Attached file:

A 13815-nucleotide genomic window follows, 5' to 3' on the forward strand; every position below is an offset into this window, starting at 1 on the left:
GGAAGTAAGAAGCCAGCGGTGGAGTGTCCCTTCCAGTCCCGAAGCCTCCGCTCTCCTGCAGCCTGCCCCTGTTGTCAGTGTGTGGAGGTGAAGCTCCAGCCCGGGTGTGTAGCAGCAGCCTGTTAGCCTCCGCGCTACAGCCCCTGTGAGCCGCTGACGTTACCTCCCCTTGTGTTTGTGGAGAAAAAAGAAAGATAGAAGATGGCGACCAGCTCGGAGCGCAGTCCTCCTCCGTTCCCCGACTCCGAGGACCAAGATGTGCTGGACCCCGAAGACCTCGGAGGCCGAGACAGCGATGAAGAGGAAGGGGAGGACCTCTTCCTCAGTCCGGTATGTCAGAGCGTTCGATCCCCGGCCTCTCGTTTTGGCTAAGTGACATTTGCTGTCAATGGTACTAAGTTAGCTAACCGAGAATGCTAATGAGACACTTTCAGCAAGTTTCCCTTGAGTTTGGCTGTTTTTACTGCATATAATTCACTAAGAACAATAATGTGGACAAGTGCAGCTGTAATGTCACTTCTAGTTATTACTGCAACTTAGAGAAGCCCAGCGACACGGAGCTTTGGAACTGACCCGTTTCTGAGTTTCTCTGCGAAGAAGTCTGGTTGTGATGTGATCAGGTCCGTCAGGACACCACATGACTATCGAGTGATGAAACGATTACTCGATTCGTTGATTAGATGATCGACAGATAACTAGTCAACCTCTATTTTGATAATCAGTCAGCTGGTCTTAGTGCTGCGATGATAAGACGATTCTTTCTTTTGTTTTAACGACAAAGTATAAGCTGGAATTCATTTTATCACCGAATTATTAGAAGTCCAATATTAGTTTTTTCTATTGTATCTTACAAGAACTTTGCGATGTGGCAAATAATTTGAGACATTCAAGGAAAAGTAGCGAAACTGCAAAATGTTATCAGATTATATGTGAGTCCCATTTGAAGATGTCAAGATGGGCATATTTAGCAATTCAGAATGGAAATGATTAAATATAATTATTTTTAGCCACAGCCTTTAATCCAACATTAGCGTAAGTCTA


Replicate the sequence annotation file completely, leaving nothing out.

A 13815-nucleotide genomic window follows, 5' to 3' on the forward strand; every position below is an offset into this window, starting at 1 on the left:
GGAAGTAAGAAGCCAGCGGTGGAGTGTCCCTTCCAGTCCCGAAGCCTCCGCTCTCCTGCAGCCTGCCCCTGTTGTCAGTGTGTGGAGGTGAAGCTCCAGCCCGGGTGTGTAGCAGCAGCCTGTTAGCCTCCGCGCTACAGCCCCTGTGAGCCGCTGACGTTACCTCCCCTTGTGTTTGTGGAGAAAAAAGAAAGATAGAAGATGGCGACCAGCTCGGAGCGCAGTCCTCCTCCGTTCCCCGACTCCGAGGACCAAGATGTGCTGGACCCCGAAGACCTCGGAGGCCGAGACAGCGATGAAGAGGAAGGGGAGGACCTCTTCCTCAGTCCGGTATGTCAGAGCGTTCGATCCCCGGCCTCTCGTTTTGGCTAAGTGACATTTGCTGTCAATGGTACTAAGTTAGCTAACCGAGAATGCTAATGAGACACTTTCAGCAAGTTTCCCTTGAGTTTGGCTGTTTTTACTGCATATAATTCACTAAGAACAATAATGTGGACAAGTGCAGCTGTAATGTCACTTCTAGTTATTACTGCAACTTAGAGAAGCCCAGCGACACGGAGCTTTGGAACTGACCCGTTTCTGAGTTTCTCTGCGAAGAAGTCTGGTTGTGATGTGATCAGGTCCGTCAGGACACCACATGACTATCGAGTGATGAAACGATTACTCGATTCGTTGATTAGATGATCGACAGATAACTAGTCAACCTCTATTTTGATAATCAGTCAGCTGGTCTTAGTGCTGCGATGATAAGACGATTCTTTCTTTTGTTTTAACGACAAAGTATAAGCTGGAATTCATTTTATCACCGAATTATTAGAAGTCCAATATTAGTTTTTTCTATTGTATCTTACAAGAACTTTGCGATGTGGCAAATAATTTGAGACATTCAAGGAAAAGTAGCGAAACTGCAAAATGTTATCAGATTATATGTGAGTCCCATTTGAAGATGTCAAGATGGGCATATTTAGCAATTCAGAATGGAAATGATTAAATATAATTATTTTTAGCCACAGCCTTTAATCCAACATTAGCGTAAGTCTA